"The fact that they messed up in England and had a plant that was not
acceptable does not offend U.S. criminal law normally," said John C.
Coffee, a professor of law at Columbia University.

"What may be of interest to federal prosecutors is whether false
statements were made to the FDA about lab conditions, internal controls
or the company's ability to meet [delivery] schedules."

The legal experts said they were surprised at how swiftly the Justice
Department started looking into Chiron, just one week after the company
announced that it could not supply the vaccine.

"Prosecutors are becoming a lot more aggressive at the federal level,"
said Jamie Wareham, a partner at Paul Hastings. "They don't want to look
like they've been blindsided by the Eliot Spitzers of the world," he
added, referring to the New York state attorney general who led
high-profile litigation against brokerage firms.

Meanwhile, throughout the nation, healthcare providers remained worried
about the outlook for the flu season and awaited details about specific
allocation decisions.

Denise Ratcliffe, chief operating officer for Christian Health Care
Center, which has about 600 patients in its nursing home in Wyckoff,
N.J., said the shutdown of Chiron's production had cost her facility its
entire allotment of 1,300 shots.

"Virtually all of the long-term facilities in New Jersey had contracted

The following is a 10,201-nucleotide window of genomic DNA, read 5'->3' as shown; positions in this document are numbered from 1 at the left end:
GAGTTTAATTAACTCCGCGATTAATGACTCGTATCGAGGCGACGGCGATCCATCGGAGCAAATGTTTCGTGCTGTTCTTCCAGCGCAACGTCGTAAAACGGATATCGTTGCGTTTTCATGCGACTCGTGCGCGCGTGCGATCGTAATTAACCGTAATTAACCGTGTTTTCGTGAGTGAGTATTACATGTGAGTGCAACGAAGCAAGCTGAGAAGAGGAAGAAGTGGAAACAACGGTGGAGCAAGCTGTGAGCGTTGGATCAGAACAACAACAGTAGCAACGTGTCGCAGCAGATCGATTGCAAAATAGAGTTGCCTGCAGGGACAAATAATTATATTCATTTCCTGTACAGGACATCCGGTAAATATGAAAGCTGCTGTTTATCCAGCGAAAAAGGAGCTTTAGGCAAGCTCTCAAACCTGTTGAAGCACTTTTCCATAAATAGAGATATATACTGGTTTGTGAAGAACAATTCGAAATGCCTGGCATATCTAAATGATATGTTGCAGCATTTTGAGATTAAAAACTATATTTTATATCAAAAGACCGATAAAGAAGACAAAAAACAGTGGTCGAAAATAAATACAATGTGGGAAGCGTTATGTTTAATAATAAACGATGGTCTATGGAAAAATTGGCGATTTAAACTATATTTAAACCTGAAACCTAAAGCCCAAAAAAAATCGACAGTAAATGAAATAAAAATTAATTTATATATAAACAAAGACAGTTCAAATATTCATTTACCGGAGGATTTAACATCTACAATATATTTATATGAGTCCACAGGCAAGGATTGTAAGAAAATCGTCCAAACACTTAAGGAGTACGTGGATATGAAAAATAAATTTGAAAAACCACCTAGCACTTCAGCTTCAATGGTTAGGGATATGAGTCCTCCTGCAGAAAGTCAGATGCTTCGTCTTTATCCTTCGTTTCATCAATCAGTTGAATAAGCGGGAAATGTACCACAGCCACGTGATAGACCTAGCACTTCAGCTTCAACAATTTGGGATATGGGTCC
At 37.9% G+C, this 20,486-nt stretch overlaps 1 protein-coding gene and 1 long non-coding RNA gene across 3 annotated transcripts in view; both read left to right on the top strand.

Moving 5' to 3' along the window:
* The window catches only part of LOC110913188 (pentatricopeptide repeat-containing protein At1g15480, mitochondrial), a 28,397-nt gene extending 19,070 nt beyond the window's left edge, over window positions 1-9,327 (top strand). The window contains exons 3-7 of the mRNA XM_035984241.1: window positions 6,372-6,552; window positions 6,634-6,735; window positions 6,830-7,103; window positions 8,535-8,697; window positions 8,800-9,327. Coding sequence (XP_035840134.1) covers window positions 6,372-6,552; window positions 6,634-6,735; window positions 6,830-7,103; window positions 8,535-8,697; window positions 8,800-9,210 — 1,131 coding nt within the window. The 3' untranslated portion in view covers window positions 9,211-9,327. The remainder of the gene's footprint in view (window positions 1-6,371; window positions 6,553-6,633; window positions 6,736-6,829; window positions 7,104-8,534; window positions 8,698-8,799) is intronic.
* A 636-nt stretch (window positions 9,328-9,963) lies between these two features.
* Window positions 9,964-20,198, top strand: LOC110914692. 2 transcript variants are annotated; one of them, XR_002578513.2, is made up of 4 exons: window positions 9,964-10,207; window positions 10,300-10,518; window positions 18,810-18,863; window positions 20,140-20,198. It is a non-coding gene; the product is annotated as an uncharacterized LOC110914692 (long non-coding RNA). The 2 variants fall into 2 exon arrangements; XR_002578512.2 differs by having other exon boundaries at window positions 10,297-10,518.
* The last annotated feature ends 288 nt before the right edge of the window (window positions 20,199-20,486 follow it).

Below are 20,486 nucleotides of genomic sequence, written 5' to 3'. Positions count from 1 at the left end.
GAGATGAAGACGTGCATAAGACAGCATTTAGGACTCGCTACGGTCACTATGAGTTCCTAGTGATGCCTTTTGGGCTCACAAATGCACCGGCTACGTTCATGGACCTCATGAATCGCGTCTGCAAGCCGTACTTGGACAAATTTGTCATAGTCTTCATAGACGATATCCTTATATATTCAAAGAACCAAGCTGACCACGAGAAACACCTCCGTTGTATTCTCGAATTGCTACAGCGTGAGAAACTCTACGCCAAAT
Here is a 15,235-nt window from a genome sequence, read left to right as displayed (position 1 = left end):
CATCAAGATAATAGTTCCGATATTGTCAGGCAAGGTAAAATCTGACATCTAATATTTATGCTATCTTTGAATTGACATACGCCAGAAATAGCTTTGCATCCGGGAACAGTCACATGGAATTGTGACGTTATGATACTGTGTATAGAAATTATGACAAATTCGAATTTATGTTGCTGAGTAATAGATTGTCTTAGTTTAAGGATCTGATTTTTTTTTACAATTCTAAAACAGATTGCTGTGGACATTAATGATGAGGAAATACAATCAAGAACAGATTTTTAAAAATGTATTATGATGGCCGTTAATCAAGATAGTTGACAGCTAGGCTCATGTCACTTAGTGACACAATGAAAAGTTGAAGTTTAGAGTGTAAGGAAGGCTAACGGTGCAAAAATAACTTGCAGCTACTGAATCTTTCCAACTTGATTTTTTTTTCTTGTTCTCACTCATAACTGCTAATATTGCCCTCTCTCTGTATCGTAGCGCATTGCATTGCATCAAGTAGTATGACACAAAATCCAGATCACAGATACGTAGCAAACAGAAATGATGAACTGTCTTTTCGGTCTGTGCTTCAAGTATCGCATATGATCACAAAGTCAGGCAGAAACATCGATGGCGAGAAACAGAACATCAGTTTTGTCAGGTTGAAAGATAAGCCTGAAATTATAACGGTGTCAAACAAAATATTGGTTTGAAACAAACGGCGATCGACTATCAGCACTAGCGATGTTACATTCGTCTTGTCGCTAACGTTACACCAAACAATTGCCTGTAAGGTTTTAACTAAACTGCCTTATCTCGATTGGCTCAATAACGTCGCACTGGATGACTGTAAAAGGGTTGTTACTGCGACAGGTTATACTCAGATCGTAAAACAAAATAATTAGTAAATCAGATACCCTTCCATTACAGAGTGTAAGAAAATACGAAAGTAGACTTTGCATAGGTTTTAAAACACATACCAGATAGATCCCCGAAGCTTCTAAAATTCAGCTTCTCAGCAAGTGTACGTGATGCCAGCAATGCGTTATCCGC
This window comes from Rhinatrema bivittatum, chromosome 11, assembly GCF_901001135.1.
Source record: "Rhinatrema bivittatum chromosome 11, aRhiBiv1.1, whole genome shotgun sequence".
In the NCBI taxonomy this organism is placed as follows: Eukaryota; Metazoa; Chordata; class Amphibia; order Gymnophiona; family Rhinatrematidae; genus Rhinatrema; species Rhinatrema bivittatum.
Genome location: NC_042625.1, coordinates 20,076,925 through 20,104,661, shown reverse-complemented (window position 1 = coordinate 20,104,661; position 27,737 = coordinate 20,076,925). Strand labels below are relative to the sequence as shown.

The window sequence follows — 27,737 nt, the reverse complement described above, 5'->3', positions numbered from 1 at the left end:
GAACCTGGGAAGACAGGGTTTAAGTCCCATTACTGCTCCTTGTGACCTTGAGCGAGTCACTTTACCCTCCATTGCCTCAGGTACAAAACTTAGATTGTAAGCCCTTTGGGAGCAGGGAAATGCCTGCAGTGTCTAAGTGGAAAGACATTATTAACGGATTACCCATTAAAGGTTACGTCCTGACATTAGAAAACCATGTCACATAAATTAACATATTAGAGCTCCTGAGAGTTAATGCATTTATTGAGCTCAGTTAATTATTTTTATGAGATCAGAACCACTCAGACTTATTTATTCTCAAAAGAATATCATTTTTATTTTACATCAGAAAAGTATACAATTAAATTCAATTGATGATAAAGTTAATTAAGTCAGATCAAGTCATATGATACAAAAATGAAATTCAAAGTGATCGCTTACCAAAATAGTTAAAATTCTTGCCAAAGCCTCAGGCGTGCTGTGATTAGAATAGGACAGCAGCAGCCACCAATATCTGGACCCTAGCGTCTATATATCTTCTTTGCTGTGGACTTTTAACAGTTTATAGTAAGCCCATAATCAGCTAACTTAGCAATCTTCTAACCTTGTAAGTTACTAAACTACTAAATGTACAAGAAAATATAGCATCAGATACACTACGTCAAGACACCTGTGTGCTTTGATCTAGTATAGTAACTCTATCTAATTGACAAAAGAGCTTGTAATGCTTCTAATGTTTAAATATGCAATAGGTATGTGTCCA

with Chiron," Ratcliffe said, adding that there were "big questions"
about the details of reallocation and how the priority for vulnerable
populations would be carried out.

CDC officials said states that had relied on Chiron for all of their flu
shots this year would get priority, but the names of those states
weren't released.

The California Department of Health Services has received only about a
quarter of the vaccine it ordered from Aventis and none from Chiron.
State officials said they were working overtime trying to get what
remained of the vaccine to the most needy.

"We're not quite sure how it's going to work out," said Robert Miller, a
spokesman for the department. "We're having a lot of meetings and
conference calls" with the CDC.

CDC officials urged at-risk patients to see doctors if they developed
flu-like symptoms so they could receive medicine, if necessary.
Gerberding said the CDC was stockpiling Tamiflu and Flumadine, drugs
that treat the flu if taken in the early stages of infection.

Chiron's shares closed Tuesday at $33.74, down 51 cents, on Nasdaq.

Times staff writers Emma Schwartz, Julie Tamaki, Marc Lifsher and David
Pierson contributed to this report.

Copyright 2004 Los Angeles Times